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Home > Privacy Fundamentals > Book Reviews > The Limits of Privacy


Book Review: The Limits of Privacy, Amitai Etzioni, New York: Basic Books, 280 pages

The Limits of Privacy is regarded as an important book that represents a serious and principled argument against privacy. It is serious, of course, but not terribly principled. Its author Amitai Etzioni is the leader of an intellectual movement called communitarianism, but the book amounts to little more than bare assertion – one man’s argument – that privacy is not as important as other things. The argument appears unrooted in anything more than Etzioni’s opinions.

Communitaritanism is an ideology that calls for greater attention to “the common good.” If what that means is unclear, The Limits of Privacy casts some light. The common good is what elites like Etzioni would decide for the rest of us. Etzioni is against what he calls “individualism.” In the context of privacy, that appears to mean individual power to decide what personal information we would and would not share.

The book starts with a series of case studies, guided by what Etzioni calls “criteria for corrective action.” First, there must be a “well documented and macroscopic threat” to the common good. Second, ways to address the threat without resorting to restrictions of privacy must be considered. Third, if a privacy-curbing measure is to be introduced, it must be as minimally intrusive as possible. Finally, undesirable side-effects of measures that restrict privacy should be dealt with. The criteria (difficult to understand and summarize so perhaps not done justice here) are not a terribly helpful intellectual tool.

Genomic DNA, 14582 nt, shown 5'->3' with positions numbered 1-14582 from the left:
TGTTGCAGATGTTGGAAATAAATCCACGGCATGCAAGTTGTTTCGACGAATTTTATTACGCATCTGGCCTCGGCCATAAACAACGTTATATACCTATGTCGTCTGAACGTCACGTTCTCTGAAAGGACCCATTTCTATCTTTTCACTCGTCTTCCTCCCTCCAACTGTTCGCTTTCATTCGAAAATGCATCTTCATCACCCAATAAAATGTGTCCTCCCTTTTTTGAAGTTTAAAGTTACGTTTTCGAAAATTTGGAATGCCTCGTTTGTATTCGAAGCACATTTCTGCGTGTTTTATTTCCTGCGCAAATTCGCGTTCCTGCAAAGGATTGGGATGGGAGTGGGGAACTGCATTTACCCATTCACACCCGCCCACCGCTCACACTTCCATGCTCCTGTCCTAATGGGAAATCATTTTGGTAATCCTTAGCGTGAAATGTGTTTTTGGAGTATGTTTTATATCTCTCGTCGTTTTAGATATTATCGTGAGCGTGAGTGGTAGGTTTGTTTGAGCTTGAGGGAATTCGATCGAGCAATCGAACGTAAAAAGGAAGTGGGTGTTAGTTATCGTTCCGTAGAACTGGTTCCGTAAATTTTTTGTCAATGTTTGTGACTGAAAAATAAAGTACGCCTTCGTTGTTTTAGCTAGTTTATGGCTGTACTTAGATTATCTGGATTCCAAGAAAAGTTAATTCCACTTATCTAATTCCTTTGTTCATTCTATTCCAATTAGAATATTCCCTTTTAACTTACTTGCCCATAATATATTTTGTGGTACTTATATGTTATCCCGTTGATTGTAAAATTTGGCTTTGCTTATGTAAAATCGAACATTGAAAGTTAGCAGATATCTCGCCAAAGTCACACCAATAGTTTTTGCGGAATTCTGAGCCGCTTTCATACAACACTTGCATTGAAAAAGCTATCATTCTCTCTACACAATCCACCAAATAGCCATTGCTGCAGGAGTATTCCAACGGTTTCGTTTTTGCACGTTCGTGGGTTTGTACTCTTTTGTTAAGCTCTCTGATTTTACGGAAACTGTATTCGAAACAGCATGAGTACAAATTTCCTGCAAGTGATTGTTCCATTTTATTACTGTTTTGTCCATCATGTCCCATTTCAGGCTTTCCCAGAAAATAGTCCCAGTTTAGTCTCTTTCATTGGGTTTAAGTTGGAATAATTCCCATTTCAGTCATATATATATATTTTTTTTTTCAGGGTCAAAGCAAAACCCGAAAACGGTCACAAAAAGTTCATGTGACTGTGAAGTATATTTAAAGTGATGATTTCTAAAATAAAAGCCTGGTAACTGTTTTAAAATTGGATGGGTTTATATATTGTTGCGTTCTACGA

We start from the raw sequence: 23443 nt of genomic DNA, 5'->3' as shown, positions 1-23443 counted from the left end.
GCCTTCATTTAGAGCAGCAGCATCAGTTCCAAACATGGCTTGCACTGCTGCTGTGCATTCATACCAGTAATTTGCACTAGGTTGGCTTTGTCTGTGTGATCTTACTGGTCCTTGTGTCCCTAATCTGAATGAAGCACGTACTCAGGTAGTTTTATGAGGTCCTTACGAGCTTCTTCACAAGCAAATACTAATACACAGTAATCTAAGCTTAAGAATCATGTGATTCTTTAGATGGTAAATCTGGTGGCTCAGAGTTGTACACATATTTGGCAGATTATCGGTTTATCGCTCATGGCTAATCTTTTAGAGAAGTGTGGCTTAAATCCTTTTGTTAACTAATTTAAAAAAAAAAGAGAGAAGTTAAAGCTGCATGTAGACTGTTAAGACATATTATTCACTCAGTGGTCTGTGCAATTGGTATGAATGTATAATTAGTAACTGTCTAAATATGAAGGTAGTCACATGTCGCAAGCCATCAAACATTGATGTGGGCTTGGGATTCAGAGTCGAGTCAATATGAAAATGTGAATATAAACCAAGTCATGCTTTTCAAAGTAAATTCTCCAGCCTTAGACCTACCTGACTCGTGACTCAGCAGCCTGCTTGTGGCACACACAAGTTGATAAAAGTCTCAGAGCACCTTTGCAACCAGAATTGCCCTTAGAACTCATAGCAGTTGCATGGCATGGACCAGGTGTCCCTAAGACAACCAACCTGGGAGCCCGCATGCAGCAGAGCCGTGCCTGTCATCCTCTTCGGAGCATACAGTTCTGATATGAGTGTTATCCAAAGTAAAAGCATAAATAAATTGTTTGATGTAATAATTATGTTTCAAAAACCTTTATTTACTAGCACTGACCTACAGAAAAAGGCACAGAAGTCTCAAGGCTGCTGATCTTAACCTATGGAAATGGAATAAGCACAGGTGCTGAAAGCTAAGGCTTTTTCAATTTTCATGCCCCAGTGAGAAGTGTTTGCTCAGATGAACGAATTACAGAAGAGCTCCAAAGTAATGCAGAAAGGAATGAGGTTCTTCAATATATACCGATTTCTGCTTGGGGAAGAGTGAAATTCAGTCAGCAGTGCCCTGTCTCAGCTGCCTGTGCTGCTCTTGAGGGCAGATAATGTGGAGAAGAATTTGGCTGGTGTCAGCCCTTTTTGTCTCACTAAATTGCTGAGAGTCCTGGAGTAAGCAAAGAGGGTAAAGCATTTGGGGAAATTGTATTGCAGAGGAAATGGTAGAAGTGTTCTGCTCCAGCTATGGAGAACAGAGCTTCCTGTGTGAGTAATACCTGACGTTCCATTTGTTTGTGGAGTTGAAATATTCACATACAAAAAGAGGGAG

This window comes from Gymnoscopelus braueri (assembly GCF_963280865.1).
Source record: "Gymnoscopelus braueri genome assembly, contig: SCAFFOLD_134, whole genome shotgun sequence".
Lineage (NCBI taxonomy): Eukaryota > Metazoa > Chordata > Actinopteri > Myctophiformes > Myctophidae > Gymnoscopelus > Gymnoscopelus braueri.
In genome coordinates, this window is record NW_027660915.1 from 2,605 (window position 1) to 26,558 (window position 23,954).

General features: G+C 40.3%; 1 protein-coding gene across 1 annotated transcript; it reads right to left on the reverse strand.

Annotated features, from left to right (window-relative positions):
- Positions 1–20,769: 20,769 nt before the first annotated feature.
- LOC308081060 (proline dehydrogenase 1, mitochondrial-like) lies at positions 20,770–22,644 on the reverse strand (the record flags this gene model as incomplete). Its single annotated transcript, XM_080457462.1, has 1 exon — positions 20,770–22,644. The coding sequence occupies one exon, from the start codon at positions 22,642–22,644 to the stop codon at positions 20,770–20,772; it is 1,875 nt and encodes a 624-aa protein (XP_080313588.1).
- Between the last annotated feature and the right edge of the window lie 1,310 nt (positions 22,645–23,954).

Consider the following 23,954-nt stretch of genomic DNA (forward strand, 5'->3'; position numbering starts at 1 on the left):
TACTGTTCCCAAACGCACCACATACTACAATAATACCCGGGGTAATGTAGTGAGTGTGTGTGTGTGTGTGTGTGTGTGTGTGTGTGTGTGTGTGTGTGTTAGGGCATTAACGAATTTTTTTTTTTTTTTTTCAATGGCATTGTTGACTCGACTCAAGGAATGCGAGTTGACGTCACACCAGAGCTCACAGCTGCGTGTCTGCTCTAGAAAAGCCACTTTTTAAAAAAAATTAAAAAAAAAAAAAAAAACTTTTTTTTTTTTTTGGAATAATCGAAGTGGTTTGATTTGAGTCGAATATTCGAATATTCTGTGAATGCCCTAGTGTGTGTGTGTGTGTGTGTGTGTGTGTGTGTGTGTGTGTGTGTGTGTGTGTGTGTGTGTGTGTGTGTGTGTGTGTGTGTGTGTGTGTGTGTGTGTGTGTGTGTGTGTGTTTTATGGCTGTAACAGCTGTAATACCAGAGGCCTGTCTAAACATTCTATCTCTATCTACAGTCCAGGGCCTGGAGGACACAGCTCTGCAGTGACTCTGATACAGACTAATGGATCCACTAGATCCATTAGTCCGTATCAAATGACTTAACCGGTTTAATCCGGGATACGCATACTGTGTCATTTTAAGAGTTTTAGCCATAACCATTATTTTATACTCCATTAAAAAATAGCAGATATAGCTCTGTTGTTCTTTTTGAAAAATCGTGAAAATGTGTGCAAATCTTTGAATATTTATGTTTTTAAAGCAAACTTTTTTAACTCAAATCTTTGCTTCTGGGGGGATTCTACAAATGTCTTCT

Loosely using these criteria, Etzioni looks at HIV testing of infants, “Megan’s” laws regarding publication of information about released sex offenders, encryption, ID cards, and medical records. Each study brings Etzioni to various conclusions, but his explication of his thought process does not show the rationality or usefulness of the criteria. These chapters are slightly tedious, written as much to demonstrate how much the author knows than to carry forward and crisply defend an argument.

In a final chapter, Etzioni argues for a new conceptualization of privacy, based on the Fourth Amendment. This is appealing to him, of course, because the Fourth Amendment allows privacy to be undone with sufficient cause. One imagines that Etzioni would be the arbiter of what is sufficient and allow whatever impositions on privacy he likes. Etzioni has discovered that the Supreme Court’s privacy cases starting with Griswold are about autonomy as much as privacy. This is an important distinction, but Etzioni discusses it in a rather obscure way.

The Limits of Privacy is a unique book because it is as a significant counterpoint to the pro-privacy consensus. Its significance, however, relies on the reputation and persistence of the author rather than the substance of the book itself.

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[updated 02/23/05]



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